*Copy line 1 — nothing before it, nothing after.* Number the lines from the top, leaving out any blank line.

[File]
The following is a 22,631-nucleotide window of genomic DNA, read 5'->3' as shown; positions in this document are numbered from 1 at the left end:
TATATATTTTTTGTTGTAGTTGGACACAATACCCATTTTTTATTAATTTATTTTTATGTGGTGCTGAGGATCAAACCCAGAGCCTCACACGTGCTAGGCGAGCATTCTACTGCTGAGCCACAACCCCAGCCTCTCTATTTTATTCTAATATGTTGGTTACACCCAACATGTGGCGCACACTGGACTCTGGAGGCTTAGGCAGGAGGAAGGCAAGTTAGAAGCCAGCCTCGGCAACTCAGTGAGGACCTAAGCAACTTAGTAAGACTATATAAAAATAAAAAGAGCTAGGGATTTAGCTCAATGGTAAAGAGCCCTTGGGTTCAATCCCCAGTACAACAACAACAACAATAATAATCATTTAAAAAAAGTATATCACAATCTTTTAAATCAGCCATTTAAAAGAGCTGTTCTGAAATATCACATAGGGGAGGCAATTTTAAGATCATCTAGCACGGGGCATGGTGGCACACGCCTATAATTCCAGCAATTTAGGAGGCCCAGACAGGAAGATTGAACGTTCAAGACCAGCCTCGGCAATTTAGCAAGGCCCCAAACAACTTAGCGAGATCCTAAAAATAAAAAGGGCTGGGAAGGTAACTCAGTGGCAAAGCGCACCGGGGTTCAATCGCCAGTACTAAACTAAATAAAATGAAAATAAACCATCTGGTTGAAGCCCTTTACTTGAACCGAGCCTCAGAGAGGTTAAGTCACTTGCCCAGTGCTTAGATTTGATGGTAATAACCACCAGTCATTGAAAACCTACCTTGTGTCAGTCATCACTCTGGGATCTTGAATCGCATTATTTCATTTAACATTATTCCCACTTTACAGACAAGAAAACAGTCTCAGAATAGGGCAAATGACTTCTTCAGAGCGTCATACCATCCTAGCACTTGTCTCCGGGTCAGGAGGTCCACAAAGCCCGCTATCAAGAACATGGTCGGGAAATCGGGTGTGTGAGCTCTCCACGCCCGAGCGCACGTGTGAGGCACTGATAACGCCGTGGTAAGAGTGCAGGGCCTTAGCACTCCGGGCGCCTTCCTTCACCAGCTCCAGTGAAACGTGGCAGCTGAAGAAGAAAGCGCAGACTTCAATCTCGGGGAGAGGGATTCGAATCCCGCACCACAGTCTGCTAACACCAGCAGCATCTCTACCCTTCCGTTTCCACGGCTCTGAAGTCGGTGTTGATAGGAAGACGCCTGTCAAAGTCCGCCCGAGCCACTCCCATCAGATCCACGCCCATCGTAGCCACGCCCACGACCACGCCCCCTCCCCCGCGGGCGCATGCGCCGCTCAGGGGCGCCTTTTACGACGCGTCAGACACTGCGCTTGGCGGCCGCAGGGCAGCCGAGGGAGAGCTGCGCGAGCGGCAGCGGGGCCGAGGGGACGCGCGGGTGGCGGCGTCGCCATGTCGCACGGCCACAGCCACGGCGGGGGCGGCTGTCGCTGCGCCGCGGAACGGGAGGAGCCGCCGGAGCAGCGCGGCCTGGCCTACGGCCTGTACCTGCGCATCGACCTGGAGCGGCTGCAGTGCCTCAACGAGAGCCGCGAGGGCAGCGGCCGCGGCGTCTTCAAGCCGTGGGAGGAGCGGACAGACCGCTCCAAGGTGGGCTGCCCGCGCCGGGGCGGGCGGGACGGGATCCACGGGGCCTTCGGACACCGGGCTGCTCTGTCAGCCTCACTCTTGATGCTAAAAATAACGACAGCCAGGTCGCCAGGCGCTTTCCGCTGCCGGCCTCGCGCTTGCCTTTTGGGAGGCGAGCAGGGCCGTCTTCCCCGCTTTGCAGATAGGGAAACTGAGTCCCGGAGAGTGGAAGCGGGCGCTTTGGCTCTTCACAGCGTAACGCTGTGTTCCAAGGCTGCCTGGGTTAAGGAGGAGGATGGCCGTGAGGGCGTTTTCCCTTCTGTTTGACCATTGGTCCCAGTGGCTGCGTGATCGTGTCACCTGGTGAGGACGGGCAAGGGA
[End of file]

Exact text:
The following is a 22,631-nucleotide window of genomic DNA, read 5'->3' as shown; positions in this document are numbered from 1 at the left end: